Drinking Water Operations

Drinking Water Operations


This email address is being protected from spambots. You need JavaScript enabled to view it., Senior Assistant Director


pwelogo smYvonne ForrestA team of more than 300 water professionals in the Drinking WaterOperations (DWO) Branch, ensures that 2.8 million citizens receive high quality drinking water at sufficient pressure to meet their daily needs. Composed of a variety of technical groups, DWO is staffed and resourced to meet this challenge everyday, 24/7. DWO is responsible for protecting our regional water supply, operating and maintaining three water purification plants and 92 ground water pumping stations. Houston’s water system is spread across a four-county, 600 square mile area, making it one of the most complex water systems in the nation.


Our Water Quality Group monitors the quality of our drinking water and meets or exceeds requirements of the U.S. Safe Drinking Water Act. Environmental investigators collect water samples throughout our drinking water system to be analyzed by water quality laboratory chemists. Water Quality investigators respond promptly to customers’ water quality questions or concerns.


Professional engineers, project managers and scientists evaluate current water demands and develop plans and budgets for future infrastructure needs. The DWO public outreach team provides water education to students, educators and community groups, and organizes the City’s Annual Water Festival to encourage citizens to protect our water resources. Water operators and maintenance crews work around the clock to ensure the facilities and systems are in good working order.




Click on the banner to view the Daily Water Supply Monitor information


Water Quality and Public Health


Houston Drinking Water Meets or Exceeds Federal and State Regulations


Our number one priority is protecting public health by supplying citizens with high quality drinking water. DWO water professionals proudly produce some of the best quality drinking water in the nation and continually meet or exceed state and federal drinking water regulations.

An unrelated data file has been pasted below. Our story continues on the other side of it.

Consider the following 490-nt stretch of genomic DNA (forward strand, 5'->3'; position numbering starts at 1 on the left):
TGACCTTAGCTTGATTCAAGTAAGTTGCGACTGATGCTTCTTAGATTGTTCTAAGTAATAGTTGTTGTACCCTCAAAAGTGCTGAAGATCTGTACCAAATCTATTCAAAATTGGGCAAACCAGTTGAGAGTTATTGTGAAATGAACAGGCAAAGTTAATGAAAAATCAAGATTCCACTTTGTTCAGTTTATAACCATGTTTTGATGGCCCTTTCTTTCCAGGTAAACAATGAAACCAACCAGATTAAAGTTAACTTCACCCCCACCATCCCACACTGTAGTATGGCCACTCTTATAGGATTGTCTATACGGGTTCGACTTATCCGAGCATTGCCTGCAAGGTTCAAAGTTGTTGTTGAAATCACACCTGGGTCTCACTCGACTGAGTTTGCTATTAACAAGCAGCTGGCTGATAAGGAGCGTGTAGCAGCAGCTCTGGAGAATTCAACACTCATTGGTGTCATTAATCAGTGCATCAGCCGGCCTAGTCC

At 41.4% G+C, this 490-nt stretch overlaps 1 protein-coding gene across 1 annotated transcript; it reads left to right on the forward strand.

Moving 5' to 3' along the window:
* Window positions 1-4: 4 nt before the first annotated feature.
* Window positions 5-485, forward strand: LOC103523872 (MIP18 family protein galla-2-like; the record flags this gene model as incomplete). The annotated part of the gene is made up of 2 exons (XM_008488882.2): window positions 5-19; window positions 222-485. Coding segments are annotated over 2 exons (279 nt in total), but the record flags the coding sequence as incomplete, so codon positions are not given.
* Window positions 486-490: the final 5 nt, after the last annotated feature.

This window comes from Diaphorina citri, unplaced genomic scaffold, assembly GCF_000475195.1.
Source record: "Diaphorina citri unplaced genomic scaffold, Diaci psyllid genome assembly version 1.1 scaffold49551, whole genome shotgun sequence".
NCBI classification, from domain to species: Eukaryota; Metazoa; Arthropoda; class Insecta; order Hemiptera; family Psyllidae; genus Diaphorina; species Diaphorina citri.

Municipal water utilities are required to monitor for more than 100 contaminants and comply with almost 90 water quality and safety regulations. Because of these regulations, Houston water customers can confidently use our water supply without fear of waterborne diseases such as cholera and dysentery that strike millions annually in underdeveloped countries.


The Texas Commission on Environmental Quality rates the City of Houston drinking water system as a “Superior Water Supply System,” the highest water quality rating awarded to a water utility.


awwa LogoThe City of Houston is a member of the American Water Works Association (AWWA). DWO water professionals actively participate in AWWA water quality research projects to help optimize and improve drinking water operations. Participating in AWWA programs such as the Partnership for Safe Water ensures that preventative measures are being optimized at treatment plants to protect against microbiological contamination.


As part of a public utility, Drinking Water Operations is required to inform at-risk consumers of potential drinking water contaminants. This information is included in the attached Consumer Confidence Report.